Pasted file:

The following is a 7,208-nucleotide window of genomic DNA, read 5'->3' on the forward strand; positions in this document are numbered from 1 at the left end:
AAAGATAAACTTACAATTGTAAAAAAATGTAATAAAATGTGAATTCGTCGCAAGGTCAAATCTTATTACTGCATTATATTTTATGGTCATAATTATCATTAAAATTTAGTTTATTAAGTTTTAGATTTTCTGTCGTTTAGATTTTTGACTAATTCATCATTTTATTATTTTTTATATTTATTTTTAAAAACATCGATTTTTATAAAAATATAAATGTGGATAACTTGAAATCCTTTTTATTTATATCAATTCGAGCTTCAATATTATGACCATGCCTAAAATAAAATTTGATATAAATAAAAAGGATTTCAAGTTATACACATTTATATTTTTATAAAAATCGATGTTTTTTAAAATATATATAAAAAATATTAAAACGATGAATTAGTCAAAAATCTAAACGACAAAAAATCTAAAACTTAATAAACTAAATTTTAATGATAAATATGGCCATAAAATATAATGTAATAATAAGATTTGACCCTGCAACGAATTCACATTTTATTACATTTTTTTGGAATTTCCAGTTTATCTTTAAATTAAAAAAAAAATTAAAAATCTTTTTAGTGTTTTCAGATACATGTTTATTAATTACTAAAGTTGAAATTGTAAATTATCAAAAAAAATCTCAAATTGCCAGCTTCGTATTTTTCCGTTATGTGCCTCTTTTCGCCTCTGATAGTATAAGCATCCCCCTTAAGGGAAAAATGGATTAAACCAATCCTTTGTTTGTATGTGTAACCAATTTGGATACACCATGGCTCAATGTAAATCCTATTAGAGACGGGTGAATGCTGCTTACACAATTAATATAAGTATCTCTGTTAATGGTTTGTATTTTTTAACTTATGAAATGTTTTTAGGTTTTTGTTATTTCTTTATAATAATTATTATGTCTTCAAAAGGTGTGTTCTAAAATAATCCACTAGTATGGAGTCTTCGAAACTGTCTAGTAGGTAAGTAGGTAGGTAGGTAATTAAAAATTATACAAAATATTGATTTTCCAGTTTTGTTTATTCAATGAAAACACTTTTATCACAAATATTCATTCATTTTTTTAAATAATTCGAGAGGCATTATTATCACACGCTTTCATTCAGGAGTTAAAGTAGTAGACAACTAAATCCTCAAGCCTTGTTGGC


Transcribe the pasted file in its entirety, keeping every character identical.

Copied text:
The following is a 7,208-nucleotide window of genomic DNA, read 5'->3' on the forward strand; positions in this document are numbered from 1 at the left end:
AAAGATAAACTTACAATTGTAAAAAAATGTAATAAAATGTGAATTCGTCGCAAGGTCAAATCTTATTACTGCATTATATTTTATGGTCATAATTATCATTAAAATTTAGTTTATTAAGTTTTAGATTTTCTGTCGTTTAGATTTTTGACTAATTCATCATTTTATTATTTTTTATATTTATTTTTAAAAACATCGATTTTTATAAAAATATAAATGTGGATAACTTGAAATCCTTTTTATTTATATCAATTCGAGCTTCAATATTATGACCATGCCTAAAATAAAATTTGATATAAATAAAAAGGATTTCAAGTTATACACATTTATATTTTTATAAAAATCGATGTTTTTTAAAATATATATAAAAAATATTAAAACGATGAATTAGTCAAAAATCTAAACGACAAAAAATCTAAAACTTAATAAACTAAATTTTAATGATAAATATGGCCATAAAATATAATGTAATAATAAGATTTGACCCTGCAACGAATTCACATTTTATTACATTTTTTTGGAATTTCCAGTTTATCTTTAAATTAAAAAAAAAATTAAAAATCTTTTTAGTGTTTTCAGATACATGTTTATTAATTACTAAAGTTGAAATTGTAAATTATCAAAAAAAATCTCAAATTGCCAGCTTCGTATTTTTCCGTTATGTGCCTCTTTTCGCCTCTGATAGTATAAGCATCCCCCTTAAGGGAAAAATGGATTAAACCAATCCTTTGTTTGTATGTGTAACCAATTTGGATACACCATGGCTCAATGTAAATCCTATTAGAGACGGGTGAATGCTGCTTACACAATTAATATAAGTATCTCTGTTAATGGTTTGTATTTTTTAACTTATGAAATGTTTTTAGGTTTTTGTTATTTCTTTATAATAATTATTATGTCTTCAAAAGGTGTGTTCTAAAATAATCCACTAGTATGGAGTCTTCGAAACTGTCTAGTAGGTAAGTAGGTAGGTAGGTAATTAAAAATTATACAAAATATTGATTTTCCAGTTTTGTTTATTCAATGAAAACACTTTTATCACAAATATTCATTCATTTTTTTAAATAATTCGAGAGGCATTATTATCACACGCTTTCATTCAGGAGTTAAAGTAGTAGACAACTAAATCCTCAAGCCTTGTTGGC